But at some point in the race I

Logan exits the chicayne onto the apron turn
discovered that my left handgrip had almost come completely off. As I entered the back straight I tried to bang it back into place. Once I had done that I looked up and was surprised at how much time this cost me. Steve had a rather healthy gap on me at that point. I put my head down and tried to run some good laps and reel him back in but in the end we were running nearly identical lap times. After all that excitement I ended up having to settle for a "last" place in the event (although I did outpace all the novice riders).

Sunday, however, was a different story altogether.

Running two classes meant I was going to get 4 practice sessions in. Two in the lightweight category and two in the "750 & up" category on the RC51. During the first heavyweight practice session Brad Johnson and I weren't anywhere near each other. Actually, that's not quite true. Brad said he could see me at first but I was riding too fast for him. This was mostly because he had his TL1000 on the track for the first time since last year when he crashed it at Road Atlanta, and he was getting used to it again. During the 2nd practice session I went out behind him and followed him around for a few laps.

With each lap I was finding areas where I was definitely stronger than him, but I was having a hard time finding a place to effect a pass. I held off braking a little longer for turn 1 and came right up behind him. We settled into the apex of the turn and everything seemed okay. Suddenly and without warning the rear tire broke loose and I went down hard. I don't really know what kind of speed I carry through that corner, but it's probably somwehere between 80 and 100 mph. The bike ended up flipping and destroying the footpegs on both sides of the bike. The right side engine case also got busted and there was other considerable damage.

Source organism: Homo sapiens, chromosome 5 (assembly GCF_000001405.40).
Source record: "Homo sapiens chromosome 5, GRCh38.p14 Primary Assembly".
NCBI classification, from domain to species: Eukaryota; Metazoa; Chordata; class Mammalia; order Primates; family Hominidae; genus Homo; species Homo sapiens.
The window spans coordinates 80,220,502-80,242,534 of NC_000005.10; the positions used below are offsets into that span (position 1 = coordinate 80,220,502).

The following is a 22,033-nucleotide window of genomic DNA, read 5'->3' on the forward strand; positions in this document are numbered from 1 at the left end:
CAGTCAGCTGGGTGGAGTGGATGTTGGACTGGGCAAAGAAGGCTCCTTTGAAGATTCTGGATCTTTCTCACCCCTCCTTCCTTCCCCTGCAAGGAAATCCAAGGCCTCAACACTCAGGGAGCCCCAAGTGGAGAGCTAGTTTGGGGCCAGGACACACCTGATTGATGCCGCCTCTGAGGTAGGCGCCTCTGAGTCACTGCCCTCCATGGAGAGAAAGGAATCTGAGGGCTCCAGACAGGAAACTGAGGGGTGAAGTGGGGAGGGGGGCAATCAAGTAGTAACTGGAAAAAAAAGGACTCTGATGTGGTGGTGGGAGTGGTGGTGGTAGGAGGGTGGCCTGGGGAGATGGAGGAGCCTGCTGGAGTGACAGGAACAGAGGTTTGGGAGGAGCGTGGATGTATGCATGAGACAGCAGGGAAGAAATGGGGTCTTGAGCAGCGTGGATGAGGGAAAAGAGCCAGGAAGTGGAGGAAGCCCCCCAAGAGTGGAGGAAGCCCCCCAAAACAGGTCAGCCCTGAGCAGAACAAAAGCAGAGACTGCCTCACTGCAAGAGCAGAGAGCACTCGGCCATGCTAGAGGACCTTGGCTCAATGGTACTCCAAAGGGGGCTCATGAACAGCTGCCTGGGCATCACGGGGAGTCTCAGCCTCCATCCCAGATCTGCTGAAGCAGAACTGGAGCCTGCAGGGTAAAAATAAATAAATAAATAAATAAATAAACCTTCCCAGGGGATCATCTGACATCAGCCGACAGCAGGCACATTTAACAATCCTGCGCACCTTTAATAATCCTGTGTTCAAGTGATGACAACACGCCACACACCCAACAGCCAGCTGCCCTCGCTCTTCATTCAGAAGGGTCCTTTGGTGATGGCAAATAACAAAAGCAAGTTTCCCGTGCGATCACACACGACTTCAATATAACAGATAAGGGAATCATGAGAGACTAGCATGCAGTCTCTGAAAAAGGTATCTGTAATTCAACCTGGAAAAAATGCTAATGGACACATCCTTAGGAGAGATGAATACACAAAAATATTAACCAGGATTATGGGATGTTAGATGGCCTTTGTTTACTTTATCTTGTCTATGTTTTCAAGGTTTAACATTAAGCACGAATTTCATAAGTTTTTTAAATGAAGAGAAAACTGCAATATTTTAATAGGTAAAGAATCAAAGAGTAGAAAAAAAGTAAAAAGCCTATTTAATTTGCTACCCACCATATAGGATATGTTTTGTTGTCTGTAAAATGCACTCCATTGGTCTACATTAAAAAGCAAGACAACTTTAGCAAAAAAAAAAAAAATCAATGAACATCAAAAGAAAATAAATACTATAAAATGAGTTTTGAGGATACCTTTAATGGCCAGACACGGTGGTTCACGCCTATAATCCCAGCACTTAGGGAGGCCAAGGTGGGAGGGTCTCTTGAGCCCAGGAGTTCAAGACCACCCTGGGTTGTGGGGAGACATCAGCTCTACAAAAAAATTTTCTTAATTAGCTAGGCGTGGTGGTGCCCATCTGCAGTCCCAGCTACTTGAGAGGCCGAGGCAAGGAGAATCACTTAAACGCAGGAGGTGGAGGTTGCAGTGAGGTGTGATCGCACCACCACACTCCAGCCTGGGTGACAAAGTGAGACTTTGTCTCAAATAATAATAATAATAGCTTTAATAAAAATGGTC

I slid briefly on my left side, then started rolling. When I reached the edge of the track and transitioned onto the grass things got real ugly. I was tumbling, flipping and the whole thing seemed to last for minutes. I don't know how many times I did face-plants during the crash, but when I finally came to a stop my face shield was gone, my mouth was full of dirt and I was seeing double.

I stood up to make sure I could. It was obvious that there was something wrong

Here I come into the turn 2 hairpin.
with my right hand. My thumb looked like it was about 1 inch

Here's a shot on the turn 2 horseshoe.
long. I figured I had broken my thumb, but as it turned out I had dislocated it.

My season ended abruptly. I told the corner worker to call for the ambulance. Out came the red flags. The ambulance ride was uneventful. Sherry drove me to the hospital where they finally set my thumb. As it turned out there was also ligament damage, so I ended up having to have surgery.

At first (and for awhile afterwards) I was pretty much certain that I was done with racing. But after awhile I've decided I'm not yet ready to let go of the sport. However, I do think the RC51 must go.

Most important lesson learned during this race weekend: Crashing sucks. I already knew that though.

Back to my RC51 Page